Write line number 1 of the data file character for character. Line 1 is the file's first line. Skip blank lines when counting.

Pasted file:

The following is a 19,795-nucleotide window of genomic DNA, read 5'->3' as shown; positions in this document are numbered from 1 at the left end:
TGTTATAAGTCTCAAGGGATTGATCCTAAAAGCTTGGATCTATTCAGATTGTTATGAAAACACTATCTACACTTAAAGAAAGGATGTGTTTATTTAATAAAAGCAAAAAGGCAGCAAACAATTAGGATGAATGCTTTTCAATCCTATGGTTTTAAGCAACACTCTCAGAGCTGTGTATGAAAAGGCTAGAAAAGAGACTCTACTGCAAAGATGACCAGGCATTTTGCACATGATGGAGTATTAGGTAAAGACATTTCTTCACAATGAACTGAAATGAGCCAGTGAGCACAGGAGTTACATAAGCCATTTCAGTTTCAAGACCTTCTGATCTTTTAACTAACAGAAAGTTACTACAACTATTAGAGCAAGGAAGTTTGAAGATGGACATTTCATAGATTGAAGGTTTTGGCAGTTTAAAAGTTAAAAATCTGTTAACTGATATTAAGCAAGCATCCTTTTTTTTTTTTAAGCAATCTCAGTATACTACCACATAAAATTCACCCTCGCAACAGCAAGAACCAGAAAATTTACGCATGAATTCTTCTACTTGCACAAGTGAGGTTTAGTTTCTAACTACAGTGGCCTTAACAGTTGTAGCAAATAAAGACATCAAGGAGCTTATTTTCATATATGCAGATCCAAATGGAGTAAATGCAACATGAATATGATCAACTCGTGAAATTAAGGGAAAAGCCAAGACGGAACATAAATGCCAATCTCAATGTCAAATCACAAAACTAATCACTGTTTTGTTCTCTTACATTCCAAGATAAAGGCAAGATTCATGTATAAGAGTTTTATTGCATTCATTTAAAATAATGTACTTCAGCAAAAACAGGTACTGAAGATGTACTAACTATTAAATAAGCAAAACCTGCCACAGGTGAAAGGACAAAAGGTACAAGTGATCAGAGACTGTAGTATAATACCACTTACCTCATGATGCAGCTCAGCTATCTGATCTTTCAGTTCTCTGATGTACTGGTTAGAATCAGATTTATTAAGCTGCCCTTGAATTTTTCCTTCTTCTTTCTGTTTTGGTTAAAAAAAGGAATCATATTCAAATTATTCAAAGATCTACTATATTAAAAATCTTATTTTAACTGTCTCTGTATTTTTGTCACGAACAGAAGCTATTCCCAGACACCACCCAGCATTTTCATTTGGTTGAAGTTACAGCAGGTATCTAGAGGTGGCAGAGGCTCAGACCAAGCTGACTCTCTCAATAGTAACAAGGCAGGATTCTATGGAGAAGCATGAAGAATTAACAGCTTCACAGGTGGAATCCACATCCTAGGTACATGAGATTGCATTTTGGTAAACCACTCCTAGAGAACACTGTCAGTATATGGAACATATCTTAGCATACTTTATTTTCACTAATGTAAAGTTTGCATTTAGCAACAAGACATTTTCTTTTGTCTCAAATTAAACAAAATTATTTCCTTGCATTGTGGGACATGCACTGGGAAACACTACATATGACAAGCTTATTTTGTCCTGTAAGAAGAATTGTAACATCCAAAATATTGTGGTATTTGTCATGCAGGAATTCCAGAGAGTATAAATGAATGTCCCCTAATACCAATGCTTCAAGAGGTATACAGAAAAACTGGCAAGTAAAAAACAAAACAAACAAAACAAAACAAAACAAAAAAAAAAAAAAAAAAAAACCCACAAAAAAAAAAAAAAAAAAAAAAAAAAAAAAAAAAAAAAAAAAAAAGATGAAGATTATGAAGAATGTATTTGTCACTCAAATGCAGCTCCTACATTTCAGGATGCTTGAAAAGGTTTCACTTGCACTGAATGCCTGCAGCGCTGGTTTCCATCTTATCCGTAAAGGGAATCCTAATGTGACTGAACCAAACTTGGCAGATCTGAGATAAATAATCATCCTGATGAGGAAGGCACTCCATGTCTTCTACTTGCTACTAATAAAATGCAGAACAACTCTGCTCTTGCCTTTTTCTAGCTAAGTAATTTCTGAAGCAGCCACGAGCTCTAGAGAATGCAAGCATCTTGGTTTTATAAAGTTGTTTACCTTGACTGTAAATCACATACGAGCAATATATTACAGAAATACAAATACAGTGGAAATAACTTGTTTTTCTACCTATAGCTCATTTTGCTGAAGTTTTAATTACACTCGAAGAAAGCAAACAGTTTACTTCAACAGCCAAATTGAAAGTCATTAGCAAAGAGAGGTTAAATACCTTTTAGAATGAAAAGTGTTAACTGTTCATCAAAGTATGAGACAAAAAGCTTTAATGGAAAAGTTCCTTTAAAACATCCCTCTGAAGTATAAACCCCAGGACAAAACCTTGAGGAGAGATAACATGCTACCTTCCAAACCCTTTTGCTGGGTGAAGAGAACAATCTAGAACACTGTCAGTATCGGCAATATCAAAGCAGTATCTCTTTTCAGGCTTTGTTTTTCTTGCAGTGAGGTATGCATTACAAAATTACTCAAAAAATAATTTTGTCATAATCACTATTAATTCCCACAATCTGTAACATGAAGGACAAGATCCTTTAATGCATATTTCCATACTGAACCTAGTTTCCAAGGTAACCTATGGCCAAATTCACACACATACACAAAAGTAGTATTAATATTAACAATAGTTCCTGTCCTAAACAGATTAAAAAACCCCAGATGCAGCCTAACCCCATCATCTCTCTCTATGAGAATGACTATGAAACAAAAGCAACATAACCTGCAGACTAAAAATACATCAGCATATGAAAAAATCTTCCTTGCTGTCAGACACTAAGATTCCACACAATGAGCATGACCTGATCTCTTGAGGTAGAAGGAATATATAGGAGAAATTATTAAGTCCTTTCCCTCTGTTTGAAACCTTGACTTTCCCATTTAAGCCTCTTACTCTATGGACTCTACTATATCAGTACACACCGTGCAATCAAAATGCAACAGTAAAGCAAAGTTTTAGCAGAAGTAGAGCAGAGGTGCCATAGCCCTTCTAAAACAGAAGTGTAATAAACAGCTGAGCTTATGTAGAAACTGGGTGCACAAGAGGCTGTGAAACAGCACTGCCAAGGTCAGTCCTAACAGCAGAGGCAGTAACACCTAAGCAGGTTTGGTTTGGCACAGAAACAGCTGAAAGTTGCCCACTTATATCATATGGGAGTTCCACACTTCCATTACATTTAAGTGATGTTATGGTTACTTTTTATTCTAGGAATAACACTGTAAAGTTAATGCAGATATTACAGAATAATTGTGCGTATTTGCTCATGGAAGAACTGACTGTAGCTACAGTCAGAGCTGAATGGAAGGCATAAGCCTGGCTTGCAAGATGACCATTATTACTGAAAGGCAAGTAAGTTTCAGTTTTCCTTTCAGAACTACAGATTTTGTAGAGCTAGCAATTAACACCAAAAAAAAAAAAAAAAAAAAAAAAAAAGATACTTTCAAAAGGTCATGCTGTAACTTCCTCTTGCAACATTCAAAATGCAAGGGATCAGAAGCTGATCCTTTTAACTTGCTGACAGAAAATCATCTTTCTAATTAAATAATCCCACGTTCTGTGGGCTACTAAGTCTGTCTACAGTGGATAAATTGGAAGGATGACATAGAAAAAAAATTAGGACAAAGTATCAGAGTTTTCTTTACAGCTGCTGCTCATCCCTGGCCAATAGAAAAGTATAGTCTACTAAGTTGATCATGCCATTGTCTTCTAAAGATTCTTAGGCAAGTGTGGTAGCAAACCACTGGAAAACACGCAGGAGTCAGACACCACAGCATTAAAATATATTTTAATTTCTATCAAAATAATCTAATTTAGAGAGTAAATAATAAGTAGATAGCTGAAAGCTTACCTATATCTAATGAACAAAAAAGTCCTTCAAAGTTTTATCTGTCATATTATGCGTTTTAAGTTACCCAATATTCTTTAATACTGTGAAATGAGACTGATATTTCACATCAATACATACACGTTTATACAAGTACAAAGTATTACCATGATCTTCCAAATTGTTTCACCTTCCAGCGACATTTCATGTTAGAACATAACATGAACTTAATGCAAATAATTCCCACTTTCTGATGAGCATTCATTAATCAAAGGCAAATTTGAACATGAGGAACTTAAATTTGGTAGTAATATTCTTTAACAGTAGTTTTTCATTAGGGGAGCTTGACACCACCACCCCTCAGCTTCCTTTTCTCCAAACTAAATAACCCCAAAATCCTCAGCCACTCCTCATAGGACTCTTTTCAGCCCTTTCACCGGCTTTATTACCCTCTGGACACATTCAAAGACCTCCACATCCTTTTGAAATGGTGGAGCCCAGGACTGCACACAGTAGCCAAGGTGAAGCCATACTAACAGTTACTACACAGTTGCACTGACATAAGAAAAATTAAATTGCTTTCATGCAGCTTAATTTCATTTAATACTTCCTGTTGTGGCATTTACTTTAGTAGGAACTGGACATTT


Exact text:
The following is a 19,795-nucleotide window of genomic DNA, read 5'->3' as shown; positions in this document are numbered from 1 at the left end: